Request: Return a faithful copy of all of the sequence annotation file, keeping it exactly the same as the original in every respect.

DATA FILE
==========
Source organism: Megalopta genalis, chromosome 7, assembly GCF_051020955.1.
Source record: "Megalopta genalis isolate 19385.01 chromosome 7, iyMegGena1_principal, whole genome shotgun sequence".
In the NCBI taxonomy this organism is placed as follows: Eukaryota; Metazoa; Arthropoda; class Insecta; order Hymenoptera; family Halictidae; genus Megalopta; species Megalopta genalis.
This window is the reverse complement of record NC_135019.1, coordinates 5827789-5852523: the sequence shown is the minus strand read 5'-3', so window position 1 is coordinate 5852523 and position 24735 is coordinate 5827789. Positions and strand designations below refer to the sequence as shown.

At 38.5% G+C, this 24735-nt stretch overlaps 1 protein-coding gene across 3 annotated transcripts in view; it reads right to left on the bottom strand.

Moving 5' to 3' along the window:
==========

Source organism: Megalopta genalis, chromosome 7, assembly GCF_051020955.1.
Source record: "Megalopta genalis isolate 19385.01 chromosome 7, iyMegGena1_principal, whole genome shotgun sequence".
In the NCBI taxonomy this organism is placed as follows: Eukaryota; Metazoa; Arthropoda; class Insecta; order Hymenoptera; family Halictidae; genus Megalopta; species Megalopta genalis.
This window is the reverse complement of record NC_135019.1, coordinates 5827789-5852523: the sequence shown is the minus strand read 5'-3', so window position 1 is coordinate 5852523 and position 24735 is coordinate 5827789. Positions and strand designations below refer to the sequence as shown.

At 38.5% G+C, this 24735-nt stretch overlaps 1 protein-coding gene across 3 annotated transcripts in view; it reads right to left on the bottom strand.

Moving 5' to 3' along the window: